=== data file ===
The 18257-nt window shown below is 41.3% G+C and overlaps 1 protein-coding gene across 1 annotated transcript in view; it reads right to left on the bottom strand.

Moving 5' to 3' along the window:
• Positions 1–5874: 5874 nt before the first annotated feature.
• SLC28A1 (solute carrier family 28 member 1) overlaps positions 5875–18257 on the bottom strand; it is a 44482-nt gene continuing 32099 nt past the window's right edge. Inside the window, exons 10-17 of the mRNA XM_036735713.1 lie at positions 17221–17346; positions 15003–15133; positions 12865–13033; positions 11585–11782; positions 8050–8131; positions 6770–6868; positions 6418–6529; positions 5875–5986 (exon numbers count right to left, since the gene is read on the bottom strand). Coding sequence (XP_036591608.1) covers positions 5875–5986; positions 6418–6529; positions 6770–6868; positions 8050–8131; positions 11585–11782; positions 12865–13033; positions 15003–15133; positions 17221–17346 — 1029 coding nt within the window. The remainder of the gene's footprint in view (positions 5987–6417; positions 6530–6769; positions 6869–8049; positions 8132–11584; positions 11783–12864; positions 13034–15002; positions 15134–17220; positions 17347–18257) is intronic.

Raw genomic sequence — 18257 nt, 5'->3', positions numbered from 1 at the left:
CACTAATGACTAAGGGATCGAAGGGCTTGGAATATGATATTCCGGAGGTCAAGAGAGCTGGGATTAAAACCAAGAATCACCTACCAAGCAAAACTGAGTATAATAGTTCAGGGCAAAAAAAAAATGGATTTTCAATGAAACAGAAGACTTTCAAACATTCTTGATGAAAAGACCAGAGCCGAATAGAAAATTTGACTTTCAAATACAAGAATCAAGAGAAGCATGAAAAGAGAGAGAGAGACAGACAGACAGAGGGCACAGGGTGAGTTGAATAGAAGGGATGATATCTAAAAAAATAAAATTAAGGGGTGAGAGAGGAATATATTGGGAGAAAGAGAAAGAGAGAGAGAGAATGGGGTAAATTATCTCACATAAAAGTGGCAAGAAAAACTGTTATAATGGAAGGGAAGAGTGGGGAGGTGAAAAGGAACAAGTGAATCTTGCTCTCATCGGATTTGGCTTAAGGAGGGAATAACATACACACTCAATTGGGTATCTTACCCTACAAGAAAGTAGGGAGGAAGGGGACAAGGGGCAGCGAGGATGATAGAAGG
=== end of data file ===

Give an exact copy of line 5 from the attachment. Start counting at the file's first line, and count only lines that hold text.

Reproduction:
Raw genomic sequence — 18257 nt, 5'->3', positions numbered from 1 at the left: